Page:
By Sara Mosle, NYTIMES Magazine
On a country highway in the tiny town of New London, Tex., sits a small tea shop and a museum that houses the collective grief of a community that lost its children. On the afternoon of March 18, 1937, the London Consolidated School exploded a few minutes before classes were to be dismissed. An odorless cloud of natural gas had leaked from a faulty heating system into the building’s unventilated basement and ignited, most likely from a spark from the school’s shop class.
According to witnesses, the school appeared to blast off its foundation and hover in the air before collapsing again, generating clouds of ash and debris that plowed across the schoolyard. Scores of mothers, who had been attending a P.T.A. meeting in the nearby wood gymnasium, staggered out into a blizzard of whirling papers and pulverized mortar. When the dust settled, approximately 300 people were dead, nearly all of them children...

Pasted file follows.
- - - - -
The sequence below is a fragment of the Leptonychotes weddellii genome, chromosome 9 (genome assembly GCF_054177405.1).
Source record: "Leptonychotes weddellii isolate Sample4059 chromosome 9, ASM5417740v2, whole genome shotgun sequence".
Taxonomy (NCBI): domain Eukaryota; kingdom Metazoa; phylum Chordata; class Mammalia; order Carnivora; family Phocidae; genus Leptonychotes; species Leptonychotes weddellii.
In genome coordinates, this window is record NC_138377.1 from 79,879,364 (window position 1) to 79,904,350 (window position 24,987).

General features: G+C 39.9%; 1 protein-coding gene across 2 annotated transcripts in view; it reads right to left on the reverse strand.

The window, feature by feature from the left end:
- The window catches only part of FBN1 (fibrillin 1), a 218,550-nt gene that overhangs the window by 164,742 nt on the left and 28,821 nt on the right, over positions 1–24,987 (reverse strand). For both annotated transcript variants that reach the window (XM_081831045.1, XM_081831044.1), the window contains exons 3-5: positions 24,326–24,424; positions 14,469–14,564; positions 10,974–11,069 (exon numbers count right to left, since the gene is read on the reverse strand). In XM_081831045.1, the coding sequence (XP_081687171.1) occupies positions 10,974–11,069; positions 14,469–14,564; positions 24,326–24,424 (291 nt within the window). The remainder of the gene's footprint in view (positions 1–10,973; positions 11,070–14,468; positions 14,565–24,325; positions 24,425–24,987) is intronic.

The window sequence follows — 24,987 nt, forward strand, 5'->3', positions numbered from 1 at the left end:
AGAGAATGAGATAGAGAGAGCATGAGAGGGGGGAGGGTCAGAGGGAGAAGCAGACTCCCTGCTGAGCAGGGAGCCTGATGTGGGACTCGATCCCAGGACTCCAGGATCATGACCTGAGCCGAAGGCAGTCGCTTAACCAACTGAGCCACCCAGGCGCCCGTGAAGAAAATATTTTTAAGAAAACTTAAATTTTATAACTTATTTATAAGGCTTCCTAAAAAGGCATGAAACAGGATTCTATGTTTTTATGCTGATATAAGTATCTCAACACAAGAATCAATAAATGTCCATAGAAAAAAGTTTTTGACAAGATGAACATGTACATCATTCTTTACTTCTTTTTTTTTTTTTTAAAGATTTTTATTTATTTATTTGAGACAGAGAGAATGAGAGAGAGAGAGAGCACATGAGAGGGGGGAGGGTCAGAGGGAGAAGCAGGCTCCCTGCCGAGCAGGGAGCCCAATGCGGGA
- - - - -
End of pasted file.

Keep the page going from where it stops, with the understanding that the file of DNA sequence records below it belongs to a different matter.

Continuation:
Read the article: The Lives Unlived in Newtown
...In the months before the 1937 explosion, state fire regulators tried to raise the alarm about the perils of natural gas, but it took the death of schoolchildren to impel politicians to act. Within days of the disaster, Texas legislators went into emergency session to promote the addition of a “malodorant” to natural gas, which has since saved countless lives.